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Europe makes room for Chinese investment, but not without concern

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"China wants to establish an alternative, a new order in which it dominates. The political move is to establish itself as a superpower alternative to the US," says Lawrence Sáez, a senior lecturer in comparative and international studies at the University of London and chair of the Centre of South Asian Studies.

More than a business exchange

Mr. Sáez says China's involvement in Europe could first lead to bringing down trade barriers. In Spain, for example, during Li's visit China's biggest oil refiner formalized a $7.1 billion stake purchase in the Brazilian operations of Spain's largest energy company, Repsol, which had for years rejected offers from Chinese and Russian companies.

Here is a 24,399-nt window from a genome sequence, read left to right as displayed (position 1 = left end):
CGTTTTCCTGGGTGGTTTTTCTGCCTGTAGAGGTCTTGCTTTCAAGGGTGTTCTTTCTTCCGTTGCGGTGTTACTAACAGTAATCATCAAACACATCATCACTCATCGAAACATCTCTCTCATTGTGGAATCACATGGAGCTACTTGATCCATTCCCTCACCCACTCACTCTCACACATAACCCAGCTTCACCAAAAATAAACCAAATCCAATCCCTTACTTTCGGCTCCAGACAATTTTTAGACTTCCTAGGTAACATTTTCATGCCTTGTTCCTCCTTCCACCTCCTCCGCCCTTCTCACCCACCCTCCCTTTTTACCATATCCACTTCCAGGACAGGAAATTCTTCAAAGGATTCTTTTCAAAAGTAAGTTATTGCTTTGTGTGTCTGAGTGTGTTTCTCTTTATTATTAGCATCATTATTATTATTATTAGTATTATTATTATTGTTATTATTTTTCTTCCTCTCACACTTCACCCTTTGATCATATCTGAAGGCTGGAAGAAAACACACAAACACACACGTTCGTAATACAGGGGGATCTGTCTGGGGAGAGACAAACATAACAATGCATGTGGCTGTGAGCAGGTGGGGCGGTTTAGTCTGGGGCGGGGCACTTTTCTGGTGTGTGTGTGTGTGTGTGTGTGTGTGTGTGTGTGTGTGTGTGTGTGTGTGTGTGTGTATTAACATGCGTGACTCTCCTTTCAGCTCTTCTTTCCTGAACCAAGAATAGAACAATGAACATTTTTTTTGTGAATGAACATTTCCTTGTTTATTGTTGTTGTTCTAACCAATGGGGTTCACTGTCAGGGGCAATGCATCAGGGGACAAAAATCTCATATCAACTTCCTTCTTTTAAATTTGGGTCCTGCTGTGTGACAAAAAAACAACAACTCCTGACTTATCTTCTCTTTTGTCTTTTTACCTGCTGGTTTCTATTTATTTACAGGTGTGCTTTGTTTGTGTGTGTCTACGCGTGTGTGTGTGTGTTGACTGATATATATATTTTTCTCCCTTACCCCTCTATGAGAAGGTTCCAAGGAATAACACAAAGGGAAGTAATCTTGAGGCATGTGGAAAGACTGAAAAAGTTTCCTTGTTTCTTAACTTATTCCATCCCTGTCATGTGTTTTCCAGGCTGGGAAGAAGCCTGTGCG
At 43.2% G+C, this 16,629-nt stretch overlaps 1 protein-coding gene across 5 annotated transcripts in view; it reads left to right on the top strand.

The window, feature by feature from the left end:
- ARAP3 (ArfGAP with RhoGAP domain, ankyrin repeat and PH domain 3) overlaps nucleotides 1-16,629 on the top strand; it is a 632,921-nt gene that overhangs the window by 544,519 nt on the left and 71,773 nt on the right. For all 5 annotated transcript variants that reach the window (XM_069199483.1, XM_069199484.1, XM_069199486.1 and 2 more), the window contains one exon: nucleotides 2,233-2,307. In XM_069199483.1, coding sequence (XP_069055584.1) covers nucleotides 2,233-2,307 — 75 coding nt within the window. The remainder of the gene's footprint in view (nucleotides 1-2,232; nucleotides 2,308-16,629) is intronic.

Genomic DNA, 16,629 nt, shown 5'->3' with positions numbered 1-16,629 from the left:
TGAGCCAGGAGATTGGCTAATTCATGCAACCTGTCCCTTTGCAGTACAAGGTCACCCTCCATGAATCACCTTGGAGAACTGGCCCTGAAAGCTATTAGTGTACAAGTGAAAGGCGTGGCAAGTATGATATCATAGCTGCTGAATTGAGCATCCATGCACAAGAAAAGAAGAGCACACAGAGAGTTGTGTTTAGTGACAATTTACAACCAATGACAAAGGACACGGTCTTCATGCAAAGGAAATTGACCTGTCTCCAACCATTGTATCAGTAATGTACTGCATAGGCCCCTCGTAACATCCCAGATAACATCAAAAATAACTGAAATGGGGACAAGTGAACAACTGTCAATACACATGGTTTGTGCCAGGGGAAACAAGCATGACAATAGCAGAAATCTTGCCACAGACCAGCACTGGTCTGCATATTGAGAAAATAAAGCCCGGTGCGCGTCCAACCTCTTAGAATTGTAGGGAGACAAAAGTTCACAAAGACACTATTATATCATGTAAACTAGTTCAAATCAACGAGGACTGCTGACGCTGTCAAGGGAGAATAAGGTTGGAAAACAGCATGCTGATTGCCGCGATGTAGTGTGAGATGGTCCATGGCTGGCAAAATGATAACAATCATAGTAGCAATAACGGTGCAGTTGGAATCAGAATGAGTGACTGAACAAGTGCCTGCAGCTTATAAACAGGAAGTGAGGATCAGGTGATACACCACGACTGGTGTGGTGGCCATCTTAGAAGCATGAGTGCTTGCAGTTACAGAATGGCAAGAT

While China's promises of billions of dollars in business investment will be years in the making, already scores of middle- and upper-class Chinese students and entrepreneurs are coming to Europe in anticipation of a greater economic partnership between China and Europe.

Cultural exchanges are increasing, too. Last October, Italian author Umberto Eco and Chinese researcher Qui Xigui chaired the first annual EU-China High Level Cultural Forum in Brussels. This year, the forum will be organized in China and focus on youth and greater cultural cooperation.

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